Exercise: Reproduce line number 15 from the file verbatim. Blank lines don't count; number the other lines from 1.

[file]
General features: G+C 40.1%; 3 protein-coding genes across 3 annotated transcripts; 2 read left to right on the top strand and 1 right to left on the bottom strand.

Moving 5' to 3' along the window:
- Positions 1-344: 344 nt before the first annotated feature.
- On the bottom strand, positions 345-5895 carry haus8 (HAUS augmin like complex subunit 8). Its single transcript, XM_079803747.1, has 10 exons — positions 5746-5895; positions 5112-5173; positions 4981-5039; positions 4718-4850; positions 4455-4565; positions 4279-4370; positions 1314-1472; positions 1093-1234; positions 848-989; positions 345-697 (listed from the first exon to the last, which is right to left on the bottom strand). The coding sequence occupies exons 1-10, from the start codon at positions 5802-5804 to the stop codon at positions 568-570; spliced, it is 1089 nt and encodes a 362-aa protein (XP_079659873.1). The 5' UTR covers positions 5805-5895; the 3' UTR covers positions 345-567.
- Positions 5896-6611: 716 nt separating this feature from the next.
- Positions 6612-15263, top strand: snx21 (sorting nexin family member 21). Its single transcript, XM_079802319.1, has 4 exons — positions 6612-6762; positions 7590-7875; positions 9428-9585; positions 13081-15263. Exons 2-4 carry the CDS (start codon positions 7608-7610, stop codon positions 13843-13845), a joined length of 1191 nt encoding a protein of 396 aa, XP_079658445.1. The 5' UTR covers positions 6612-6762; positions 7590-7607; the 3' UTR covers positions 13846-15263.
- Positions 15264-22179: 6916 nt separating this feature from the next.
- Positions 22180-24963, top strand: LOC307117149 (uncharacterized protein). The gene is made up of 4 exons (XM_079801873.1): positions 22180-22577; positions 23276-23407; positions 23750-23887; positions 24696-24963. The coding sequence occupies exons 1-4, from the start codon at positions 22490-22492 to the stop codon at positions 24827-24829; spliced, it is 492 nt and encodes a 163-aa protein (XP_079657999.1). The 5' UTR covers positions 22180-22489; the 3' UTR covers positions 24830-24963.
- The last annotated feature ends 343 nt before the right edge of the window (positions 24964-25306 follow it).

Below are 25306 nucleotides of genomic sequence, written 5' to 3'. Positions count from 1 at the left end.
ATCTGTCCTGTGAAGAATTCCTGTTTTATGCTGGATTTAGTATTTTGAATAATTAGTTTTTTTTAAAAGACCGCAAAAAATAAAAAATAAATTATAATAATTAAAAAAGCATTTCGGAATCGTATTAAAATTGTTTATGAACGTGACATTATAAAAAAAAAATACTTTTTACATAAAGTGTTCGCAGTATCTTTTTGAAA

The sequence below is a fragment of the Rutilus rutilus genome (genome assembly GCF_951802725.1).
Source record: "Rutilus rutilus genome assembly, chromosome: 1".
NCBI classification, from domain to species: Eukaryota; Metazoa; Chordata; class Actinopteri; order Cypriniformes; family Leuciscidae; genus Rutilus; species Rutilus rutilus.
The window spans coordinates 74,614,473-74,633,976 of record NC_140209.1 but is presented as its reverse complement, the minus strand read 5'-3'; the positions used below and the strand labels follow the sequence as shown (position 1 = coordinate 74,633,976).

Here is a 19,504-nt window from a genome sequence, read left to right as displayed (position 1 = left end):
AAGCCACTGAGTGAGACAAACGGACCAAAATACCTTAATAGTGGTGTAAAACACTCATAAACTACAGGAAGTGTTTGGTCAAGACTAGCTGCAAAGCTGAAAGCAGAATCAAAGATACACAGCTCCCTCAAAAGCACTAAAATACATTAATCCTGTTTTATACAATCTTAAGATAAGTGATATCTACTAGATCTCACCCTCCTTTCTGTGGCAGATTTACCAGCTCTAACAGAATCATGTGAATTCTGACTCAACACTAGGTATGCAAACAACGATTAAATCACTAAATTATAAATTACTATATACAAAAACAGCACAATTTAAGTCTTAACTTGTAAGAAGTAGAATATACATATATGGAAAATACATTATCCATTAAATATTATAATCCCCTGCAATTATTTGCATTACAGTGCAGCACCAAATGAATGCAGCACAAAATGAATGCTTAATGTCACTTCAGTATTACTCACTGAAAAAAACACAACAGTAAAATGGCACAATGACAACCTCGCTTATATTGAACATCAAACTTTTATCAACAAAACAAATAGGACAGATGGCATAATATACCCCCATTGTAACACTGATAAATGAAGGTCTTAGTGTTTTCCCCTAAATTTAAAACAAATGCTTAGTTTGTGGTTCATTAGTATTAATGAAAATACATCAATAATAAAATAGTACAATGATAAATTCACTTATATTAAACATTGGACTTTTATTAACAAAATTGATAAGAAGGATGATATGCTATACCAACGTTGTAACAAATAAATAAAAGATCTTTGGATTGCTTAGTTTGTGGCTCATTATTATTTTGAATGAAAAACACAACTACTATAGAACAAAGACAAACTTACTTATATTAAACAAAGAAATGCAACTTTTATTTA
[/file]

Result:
The window spans coordinates 74,614,473-74,633,976 of record NC_140209.1 but is presented as its reverse complement, the minus strand read 5'-3'; the positions used below and the strand labels follow the sequence as shown (position 1 = coordinate 74,633,976).